Scitech’s Statewide team spread a love for science, technology, engineering and maths (STEM) to students across all Western Australia.
But the experience becomes even more rewarding when students want to practice what they learn at home.
Scitech visited nine schools in February with science workshops and shows such as Mix and Make and Element of Surprise.
During the Element of Surprise Workshop, students completed hands-on medical challenges using common household ingredients.
They tested whether a tablet could be protected from absorption in a vinegar-simulated stomach to encourage critical thinking about the properties each ingredient had to offer.
A crowd favourite was the cabbage juice indicator experiment, where leaves are blended with water and used to test whether a chemical is acidic or basic.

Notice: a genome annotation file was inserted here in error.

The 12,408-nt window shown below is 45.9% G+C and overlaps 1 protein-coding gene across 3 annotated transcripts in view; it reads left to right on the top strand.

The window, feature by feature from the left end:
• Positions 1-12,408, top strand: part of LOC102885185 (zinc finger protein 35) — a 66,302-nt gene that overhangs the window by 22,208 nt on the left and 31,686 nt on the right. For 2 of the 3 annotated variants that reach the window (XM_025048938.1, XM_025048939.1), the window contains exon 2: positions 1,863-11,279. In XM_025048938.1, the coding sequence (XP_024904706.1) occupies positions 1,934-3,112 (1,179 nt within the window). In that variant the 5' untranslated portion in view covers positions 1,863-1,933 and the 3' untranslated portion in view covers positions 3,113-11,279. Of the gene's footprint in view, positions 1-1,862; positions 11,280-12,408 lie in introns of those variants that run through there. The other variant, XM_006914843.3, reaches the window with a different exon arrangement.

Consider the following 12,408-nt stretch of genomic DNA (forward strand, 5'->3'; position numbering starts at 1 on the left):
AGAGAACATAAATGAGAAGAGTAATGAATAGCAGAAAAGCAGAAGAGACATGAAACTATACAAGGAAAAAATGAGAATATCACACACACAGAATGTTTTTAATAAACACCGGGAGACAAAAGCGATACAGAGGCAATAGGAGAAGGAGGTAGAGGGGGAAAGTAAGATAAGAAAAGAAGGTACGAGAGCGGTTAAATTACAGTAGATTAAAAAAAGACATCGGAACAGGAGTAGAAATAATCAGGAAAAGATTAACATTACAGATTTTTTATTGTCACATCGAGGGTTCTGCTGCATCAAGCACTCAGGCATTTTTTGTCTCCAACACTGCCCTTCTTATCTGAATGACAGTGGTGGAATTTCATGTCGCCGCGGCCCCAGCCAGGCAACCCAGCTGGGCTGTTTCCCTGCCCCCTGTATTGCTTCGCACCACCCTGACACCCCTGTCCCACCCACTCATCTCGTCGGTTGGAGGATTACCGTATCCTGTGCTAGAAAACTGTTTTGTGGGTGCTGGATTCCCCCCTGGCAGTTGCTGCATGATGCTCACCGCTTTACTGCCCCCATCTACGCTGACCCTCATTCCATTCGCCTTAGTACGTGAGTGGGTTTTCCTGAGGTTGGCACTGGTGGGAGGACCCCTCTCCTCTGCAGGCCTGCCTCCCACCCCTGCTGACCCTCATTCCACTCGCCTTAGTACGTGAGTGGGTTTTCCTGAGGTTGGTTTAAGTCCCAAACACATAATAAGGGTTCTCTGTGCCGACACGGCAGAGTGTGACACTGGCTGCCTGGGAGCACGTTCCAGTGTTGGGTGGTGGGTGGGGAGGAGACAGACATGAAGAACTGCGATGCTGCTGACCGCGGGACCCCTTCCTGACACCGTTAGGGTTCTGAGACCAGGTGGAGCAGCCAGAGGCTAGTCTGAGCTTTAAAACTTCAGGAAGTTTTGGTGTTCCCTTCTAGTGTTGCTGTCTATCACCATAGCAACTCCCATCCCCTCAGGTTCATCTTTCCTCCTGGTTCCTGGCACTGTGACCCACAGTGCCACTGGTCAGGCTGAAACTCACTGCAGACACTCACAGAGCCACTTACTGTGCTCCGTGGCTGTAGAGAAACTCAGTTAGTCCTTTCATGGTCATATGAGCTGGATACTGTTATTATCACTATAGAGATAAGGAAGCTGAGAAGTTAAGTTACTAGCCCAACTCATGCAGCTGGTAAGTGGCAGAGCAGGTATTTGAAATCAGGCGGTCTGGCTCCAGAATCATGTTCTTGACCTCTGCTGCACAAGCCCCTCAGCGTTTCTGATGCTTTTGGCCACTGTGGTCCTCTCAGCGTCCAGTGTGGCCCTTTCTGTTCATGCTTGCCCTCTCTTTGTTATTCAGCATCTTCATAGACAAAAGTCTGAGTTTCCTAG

When the cabbage is in water, it should be purple in colour to show it is neutral; an acid would turn it pink or red and bases would turn blue or green.
Following the workshops, Statewide presenter Shelley Turnbull said parents had approached the team while out in the community, to say how impressed their children had been with the workshops and shows.
“According to one mother, her child hadn’t stopped talking about the cabbage juice indicator experiment, and was asking to try it out,” Shelley said.
“So after a conversation, the presenter convinced the mother it was something they could easily do at home, so they went straight off to the shops to buy some cabbage.”
Scitech may or may not have influenced a spike in cabbage sales that week.
During this tour, Statewide visited Kalannie Primary School, Dalwallinu District High School, Morawa District High School (including students from Prenjori Primary School), Sacred Heart Catholic School in Goomalling, Yerecoin Primary School, Calingiri Primary School, Bolgart Primary School and Wongon Hills Primary School.